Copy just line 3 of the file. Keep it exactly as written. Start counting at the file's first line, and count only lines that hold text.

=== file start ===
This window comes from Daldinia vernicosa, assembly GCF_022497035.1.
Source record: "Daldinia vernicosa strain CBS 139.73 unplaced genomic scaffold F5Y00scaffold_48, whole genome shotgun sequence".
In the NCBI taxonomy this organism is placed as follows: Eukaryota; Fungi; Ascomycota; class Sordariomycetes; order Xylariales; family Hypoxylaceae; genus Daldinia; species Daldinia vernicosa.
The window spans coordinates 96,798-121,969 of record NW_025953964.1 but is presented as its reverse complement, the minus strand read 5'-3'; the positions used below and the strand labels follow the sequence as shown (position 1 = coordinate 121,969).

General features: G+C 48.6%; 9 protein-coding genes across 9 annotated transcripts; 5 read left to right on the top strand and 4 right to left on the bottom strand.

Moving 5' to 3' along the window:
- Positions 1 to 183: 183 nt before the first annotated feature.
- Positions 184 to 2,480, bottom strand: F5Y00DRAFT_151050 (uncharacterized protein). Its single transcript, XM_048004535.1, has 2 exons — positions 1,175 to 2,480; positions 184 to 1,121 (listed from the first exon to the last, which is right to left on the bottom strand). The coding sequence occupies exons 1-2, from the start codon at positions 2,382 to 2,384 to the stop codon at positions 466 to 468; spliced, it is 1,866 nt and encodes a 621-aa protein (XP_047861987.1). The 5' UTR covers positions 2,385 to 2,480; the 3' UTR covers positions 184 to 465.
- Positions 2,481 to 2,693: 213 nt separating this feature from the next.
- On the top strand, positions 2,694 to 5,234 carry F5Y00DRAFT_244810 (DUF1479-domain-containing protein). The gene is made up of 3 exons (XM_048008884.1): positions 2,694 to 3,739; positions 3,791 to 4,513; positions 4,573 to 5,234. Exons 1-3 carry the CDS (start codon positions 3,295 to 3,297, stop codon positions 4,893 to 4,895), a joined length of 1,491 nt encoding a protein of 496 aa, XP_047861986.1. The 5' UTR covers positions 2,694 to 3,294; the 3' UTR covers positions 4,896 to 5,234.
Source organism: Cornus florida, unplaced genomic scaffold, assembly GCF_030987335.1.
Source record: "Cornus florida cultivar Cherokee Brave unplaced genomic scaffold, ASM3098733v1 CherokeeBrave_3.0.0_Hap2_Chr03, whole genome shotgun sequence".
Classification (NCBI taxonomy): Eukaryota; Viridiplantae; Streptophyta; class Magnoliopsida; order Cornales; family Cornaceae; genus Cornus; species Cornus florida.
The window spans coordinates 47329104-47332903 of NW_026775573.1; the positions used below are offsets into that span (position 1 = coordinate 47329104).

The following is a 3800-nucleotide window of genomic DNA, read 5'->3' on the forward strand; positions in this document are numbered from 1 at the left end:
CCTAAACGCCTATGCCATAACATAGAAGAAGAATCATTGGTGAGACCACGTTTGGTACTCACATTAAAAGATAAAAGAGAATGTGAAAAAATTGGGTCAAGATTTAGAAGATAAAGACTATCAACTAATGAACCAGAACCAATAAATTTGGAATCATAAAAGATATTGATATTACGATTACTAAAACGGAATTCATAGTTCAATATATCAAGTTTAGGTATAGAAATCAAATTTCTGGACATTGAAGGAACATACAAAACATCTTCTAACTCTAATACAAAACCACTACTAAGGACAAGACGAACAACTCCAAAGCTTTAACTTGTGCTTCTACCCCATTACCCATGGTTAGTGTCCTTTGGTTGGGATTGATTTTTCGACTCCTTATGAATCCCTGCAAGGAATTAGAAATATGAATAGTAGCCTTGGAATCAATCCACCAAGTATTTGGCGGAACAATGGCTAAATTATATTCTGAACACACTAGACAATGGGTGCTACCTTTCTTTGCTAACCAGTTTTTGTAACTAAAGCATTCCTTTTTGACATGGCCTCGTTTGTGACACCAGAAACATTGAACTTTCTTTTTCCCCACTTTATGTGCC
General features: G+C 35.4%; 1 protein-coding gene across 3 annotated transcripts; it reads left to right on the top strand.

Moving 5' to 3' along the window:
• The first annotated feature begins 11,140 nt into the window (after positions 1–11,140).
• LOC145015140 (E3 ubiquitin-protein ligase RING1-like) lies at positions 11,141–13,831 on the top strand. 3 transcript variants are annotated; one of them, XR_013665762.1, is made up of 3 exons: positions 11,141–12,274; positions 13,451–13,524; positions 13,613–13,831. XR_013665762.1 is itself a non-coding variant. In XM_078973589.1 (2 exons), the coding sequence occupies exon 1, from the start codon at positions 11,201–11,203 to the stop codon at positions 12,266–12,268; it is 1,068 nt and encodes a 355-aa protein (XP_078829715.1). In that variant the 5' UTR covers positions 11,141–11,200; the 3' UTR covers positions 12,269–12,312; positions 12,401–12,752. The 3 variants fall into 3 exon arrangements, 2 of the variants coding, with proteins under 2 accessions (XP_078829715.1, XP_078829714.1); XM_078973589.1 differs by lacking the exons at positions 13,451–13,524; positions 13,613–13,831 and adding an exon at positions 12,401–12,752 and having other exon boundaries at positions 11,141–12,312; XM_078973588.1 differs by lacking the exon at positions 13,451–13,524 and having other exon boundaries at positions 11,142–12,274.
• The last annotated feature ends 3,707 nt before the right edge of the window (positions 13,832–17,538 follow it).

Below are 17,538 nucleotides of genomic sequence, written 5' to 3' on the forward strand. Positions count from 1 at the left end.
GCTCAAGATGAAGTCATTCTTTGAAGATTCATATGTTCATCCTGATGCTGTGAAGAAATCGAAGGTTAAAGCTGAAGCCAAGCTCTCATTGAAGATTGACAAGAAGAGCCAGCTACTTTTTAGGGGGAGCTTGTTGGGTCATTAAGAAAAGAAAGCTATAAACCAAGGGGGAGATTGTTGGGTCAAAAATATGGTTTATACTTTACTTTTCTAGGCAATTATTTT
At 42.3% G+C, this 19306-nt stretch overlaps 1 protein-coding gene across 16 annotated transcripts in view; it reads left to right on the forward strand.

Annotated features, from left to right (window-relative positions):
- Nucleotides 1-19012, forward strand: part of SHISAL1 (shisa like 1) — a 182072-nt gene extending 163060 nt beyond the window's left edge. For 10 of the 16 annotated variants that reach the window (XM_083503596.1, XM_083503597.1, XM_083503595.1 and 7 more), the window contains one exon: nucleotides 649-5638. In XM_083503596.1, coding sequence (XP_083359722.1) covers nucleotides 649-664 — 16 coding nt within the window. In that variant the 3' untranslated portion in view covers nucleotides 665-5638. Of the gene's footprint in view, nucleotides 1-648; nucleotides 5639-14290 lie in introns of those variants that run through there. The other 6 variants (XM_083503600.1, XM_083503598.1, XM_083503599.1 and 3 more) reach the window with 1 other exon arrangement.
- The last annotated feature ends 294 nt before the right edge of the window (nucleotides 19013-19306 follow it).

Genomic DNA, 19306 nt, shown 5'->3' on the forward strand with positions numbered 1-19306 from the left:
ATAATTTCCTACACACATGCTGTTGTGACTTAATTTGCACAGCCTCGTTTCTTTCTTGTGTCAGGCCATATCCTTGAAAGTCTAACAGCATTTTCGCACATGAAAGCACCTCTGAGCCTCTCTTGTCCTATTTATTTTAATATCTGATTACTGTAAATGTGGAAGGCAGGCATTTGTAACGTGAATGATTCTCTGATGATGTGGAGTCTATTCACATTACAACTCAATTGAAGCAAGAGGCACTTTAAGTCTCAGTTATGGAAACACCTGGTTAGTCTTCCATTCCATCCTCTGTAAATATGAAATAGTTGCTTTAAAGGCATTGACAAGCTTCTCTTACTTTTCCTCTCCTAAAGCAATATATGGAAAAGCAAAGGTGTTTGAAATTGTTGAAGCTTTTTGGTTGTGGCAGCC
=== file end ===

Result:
In the NCBI taxonomy this organism is placed as follows: Eukaryota; Fungi; Ascomycota; class Sordariomycetes; order Xylariales; family Hypoxylaceae; genus Daldinia; species Daldinia vernicosa.